On August 16, 2022, President Biden signed into law the Inflation Reduction Act of 2022 (the Act) impacting a broad range of issues related to fighting inflation, including certain healthcare matters that may indirectly impact employers that sponsor group health plans.

Compliance Snapshot

While the Act concentrates mostly on non-health care related matters, there are a few health care items addressed. Highlights include:

  • Insulin-Related HDHP Safe Harbor. Effective for plan years beginning on or after January 1, 2023, HDHP plans will not lose their qualified status for failing to have a deductible for certain insulin products. This means that HDHPs will be permitted to cover insulin for a broader range of uses pre-deductible without any impact to an individual’s eligibility to contribute to a Health Savings Account (HSA).
  • Expanded Premium Tax Credit. The American Rescue Plan Act (ARPA) provided an enhanced premium tax credit for taxable years 2021 and 2022. The Act now extends the applicability of the enhanced premium tax credit through 2025. As background, the Affordable Care Act (ACA) created a premium tax credit available on a sliding-scale basis for individuals enrolled on the Exchange (who are not eligible for coverage providing minimum value). The ACA limited the credit to individuals with household income between 100% and 400% of the federal poverty line. ARPA subsequently removed the upper income limit of 400% of the federal poverty line and increased the amount of the available credit. The change under ARPA will now continue through 2025.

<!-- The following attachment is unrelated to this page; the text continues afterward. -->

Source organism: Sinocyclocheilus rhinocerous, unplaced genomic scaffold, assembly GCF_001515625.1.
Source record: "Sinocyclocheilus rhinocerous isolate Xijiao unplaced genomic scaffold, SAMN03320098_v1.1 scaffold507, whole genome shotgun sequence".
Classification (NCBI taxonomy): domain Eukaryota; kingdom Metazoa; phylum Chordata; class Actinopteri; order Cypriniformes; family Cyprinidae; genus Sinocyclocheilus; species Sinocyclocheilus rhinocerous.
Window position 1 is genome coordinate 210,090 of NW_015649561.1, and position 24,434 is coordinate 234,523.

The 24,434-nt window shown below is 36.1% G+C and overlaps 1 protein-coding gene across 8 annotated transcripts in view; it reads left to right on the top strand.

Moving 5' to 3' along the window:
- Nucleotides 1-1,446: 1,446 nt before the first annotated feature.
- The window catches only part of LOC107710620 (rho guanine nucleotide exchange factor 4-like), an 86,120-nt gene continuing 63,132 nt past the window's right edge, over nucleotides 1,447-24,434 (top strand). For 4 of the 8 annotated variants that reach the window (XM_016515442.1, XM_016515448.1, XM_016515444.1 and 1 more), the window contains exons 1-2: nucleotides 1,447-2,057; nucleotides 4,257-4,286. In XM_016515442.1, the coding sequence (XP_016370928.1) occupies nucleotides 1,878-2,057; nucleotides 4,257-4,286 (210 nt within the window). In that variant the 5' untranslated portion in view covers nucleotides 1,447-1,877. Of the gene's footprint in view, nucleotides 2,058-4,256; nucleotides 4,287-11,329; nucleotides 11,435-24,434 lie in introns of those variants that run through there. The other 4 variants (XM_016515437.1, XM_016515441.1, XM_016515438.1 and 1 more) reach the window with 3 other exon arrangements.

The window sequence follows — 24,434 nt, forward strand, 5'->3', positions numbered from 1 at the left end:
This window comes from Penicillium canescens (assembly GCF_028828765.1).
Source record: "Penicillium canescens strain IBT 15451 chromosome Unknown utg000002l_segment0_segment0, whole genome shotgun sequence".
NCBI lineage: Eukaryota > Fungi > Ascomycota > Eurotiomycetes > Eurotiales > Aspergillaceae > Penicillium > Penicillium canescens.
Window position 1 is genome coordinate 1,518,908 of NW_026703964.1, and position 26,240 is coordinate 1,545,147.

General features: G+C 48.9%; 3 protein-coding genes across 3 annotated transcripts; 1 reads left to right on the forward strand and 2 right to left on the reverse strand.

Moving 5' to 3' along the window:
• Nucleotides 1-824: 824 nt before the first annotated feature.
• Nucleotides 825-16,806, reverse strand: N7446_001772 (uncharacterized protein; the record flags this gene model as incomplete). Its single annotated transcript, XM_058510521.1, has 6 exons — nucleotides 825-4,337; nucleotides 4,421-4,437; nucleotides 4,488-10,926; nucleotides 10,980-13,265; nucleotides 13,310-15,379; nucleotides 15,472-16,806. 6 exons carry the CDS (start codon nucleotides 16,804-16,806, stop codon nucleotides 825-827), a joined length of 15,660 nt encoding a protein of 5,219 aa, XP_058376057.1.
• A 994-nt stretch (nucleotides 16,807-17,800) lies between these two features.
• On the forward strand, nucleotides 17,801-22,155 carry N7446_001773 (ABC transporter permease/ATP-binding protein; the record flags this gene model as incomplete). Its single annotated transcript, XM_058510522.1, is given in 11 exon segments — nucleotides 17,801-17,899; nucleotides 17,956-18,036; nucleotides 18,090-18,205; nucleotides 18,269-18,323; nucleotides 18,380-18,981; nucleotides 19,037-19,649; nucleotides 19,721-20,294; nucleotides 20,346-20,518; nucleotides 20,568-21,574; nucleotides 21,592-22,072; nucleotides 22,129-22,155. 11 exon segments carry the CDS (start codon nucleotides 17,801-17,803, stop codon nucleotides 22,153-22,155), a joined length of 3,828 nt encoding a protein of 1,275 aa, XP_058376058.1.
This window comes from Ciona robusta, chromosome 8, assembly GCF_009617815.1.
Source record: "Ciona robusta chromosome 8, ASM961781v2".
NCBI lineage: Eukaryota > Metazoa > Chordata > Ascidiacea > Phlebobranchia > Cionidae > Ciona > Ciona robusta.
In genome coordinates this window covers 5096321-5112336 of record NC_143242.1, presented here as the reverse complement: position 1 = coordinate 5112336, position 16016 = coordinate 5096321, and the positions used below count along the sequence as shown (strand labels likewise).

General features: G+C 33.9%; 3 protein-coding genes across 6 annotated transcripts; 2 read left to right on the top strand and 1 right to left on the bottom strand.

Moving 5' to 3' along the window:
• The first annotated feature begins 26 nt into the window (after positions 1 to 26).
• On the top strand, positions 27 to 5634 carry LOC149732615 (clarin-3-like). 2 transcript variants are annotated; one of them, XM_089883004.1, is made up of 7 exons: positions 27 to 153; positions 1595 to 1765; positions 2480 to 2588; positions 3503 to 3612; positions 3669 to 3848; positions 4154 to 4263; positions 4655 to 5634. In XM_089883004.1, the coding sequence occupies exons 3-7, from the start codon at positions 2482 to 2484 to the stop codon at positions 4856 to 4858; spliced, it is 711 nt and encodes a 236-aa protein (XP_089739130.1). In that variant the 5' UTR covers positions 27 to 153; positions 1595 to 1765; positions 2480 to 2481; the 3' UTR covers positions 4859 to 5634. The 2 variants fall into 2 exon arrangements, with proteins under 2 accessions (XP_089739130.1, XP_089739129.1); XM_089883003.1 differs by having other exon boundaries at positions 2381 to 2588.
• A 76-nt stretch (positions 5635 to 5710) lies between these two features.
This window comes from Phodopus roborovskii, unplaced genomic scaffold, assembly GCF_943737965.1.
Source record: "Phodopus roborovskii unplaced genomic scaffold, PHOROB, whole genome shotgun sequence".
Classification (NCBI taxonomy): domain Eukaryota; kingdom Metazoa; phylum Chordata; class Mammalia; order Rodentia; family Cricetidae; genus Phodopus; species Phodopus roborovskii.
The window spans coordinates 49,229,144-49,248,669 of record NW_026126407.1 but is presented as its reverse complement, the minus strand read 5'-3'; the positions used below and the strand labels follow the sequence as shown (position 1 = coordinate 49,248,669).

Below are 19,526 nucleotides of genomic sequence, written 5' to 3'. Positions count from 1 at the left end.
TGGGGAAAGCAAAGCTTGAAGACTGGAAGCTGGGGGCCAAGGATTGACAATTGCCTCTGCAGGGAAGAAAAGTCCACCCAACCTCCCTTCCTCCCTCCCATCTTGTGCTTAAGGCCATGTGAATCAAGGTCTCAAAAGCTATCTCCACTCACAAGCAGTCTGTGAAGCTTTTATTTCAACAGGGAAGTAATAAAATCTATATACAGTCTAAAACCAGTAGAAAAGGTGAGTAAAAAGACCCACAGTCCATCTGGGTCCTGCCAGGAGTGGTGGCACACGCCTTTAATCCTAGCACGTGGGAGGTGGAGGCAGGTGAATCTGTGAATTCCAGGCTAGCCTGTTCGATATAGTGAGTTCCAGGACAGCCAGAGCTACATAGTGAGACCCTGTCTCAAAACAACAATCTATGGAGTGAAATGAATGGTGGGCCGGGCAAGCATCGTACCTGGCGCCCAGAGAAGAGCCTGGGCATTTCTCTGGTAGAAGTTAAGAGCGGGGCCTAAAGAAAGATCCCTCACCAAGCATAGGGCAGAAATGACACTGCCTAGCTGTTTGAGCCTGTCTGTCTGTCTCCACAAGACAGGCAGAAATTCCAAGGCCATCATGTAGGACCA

• Medicare Part D Prescription Drug Costs. Effective in 2023, cost-sharing for insulin will be capped at $35/month for Medicare Part D enrollees, and manufacturers will be required to pay Medicare a rebate, should the average price of certain drugs increase faster than inflation. Effective in 2025, the annual out-of-pocket prescription drug costs will be capped at $2,000. Lastly, effective in 2026, the Department of Health and Human Services (HHS) will be required to negotiate certain Medicare drug prices with manufacturers.
  • IRS Plan Audits. With the Act allocating nearly $46 billion to enforcement, it is reasonable that plan audits could increase in the future.

Impact to Group Health Plans

While the Act does not directly affect group health plans or their administration, there may be indirect impact in which employers should be mindful. For example, reduced costs for Medicare enrollees could potentially influence employer plan costs should price increases shift to private plans. Further, because applicable large employers (ALEs) can face penalties if full-time employees receive premium tax credits, expanded eligibility for such credits may potentially create increased penalty exposure with for ALEs (who fail to offer affordable, minimum-value coverage to all full-time employees and their dependents).

In sum, while there are no direct employer action items related to the Act, employers should be mindful of these developments.

Additional Resources

Diane Cross — Diane is a Client Compliance Consultant for Sequoia, where she works with our clients to optimize and streamline benefits compliance. In her free time, Diane enjoys spending time with her family, live music, and cycling.